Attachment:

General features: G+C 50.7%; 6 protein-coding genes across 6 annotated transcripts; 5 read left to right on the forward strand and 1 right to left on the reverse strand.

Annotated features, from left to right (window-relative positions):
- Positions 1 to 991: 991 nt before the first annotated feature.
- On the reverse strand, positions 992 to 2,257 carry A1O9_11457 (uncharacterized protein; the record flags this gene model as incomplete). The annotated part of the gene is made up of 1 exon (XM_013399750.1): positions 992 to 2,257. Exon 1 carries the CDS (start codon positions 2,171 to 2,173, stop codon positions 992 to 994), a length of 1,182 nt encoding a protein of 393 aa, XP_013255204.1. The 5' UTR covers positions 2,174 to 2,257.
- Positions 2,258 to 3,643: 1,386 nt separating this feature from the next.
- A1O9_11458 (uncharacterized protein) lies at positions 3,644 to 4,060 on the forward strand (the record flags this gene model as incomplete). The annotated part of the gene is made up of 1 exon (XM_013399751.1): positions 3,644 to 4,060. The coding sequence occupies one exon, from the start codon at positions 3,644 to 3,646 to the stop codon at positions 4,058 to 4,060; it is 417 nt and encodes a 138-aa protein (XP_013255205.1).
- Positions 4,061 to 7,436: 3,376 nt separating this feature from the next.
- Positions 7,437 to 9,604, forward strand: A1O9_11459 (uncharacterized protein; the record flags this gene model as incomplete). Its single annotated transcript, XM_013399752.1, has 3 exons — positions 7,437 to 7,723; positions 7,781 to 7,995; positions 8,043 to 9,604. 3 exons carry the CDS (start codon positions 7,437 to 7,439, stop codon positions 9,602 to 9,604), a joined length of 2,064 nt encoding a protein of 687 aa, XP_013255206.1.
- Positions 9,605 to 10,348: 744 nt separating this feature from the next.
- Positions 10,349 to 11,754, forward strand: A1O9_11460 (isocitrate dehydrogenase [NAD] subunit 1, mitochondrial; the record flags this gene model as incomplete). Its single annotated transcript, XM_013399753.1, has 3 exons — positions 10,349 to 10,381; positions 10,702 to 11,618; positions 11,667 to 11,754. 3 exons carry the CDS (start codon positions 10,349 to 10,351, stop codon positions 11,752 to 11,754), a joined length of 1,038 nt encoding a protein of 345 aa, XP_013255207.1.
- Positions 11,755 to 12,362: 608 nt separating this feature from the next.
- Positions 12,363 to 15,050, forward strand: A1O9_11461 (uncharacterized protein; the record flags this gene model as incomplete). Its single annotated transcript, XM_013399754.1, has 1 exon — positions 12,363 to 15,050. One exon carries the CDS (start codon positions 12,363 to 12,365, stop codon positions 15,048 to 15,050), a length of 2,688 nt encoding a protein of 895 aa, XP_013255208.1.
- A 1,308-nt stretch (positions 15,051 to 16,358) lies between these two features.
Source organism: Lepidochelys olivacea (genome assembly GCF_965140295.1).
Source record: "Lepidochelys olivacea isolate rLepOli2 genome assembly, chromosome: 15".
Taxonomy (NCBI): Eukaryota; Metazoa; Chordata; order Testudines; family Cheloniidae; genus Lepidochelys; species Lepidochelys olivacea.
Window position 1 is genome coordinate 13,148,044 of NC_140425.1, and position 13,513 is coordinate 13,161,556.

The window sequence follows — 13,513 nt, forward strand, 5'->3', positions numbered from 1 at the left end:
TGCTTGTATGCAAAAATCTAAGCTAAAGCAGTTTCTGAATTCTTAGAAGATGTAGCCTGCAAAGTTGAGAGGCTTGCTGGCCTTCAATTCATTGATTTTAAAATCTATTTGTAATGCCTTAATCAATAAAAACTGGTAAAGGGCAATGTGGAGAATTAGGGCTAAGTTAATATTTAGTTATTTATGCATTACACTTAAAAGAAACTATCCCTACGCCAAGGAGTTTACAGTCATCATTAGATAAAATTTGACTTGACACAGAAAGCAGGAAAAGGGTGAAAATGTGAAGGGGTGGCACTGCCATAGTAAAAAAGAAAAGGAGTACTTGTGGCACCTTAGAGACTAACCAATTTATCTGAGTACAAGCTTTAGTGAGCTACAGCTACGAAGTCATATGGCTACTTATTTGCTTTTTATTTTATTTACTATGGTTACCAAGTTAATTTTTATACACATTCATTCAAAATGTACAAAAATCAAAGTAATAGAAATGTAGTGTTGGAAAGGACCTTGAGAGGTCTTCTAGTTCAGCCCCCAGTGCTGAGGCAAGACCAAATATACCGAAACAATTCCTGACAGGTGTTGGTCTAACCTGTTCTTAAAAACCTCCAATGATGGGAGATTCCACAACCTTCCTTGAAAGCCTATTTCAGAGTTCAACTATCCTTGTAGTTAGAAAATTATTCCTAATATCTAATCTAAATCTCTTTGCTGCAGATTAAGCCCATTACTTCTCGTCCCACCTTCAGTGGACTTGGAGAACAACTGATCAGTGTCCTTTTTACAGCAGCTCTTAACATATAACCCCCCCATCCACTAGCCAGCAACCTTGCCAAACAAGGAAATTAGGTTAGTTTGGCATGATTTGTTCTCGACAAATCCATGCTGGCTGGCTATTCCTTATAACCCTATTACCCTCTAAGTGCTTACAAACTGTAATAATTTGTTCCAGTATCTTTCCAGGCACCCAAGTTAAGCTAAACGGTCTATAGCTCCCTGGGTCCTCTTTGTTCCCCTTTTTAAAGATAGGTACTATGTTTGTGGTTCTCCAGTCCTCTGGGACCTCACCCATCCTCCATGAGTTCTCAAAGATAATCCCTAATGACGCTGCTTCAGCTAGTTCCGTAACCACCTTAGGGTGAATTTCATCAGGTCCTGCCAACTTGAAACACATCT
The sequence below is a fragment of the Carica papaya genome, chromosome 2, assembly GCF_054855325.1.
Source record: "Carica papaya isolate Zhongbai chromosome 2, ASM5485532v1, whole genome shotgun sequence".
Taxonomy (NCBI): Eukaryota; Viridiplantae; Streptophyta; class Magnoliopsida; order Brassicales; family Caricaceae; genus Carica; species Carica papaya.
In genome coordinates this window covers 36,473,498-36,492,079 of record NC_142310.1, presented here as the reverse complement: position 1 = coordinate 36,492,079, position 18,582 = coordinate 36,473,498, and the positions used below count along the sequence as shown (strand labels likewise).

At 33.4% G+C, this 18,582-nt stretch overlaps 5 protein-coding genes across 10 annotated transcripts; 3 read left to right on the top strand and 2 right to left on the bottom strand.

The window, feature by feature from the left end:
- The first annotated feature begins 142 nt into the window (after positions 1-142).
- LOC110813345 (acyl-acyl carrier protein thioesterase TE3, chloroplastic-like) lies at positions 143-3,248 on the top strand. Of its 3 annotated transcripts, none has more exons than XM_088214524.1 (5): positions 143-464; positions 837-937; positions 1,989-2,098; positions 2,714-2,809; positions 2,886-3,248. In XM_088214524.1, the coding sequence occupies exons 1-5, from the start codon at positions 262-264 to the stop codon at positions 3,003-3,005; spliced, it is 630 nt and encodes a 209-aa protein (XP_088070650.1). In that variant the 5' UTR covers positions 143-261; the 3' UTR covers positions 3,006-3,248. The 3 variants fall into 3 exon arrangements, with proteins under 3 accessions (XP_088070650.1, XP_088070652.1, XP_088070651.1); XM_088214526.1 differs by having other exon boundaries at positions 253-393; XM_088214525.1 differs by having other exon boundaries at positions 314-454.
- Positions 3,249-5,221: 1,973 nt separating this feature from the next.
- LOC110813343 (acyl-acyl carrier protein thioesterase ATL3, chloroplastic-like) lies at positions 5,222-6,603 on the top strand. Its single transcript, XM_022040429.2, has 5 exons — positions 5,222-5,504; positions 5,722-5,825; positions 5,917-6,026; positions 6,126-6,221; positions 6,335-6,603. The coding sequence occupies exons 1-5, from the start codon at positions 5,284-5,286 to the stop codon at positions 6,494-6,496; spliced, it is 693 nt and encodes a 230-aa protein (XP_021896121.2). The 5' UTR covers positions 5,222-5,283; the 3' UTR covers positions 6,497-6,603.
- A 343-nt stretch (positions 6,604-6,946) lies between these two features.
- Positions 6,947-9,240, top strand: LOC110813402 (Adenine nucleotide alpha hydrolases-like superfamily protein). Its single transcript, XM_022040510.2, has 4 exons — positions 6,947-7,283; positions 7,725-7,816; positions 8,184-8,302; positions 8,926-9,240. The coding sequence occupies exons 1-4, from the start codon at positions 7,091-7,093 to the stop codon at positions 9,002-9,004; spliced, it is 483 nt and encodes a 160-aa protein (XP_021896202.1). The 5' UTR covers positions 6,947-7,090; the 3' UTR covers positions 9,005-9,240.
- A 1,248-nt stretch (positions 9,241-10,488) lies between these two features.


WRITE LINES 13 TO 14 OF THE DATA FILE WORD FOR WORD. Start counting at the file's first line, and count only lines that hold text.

- A 1,308-nt stretch (positions 15,051 to 16,358) lies between these two features.
Source organism: Lepidochelys olivacea (genome assembly GCF_965140295.1).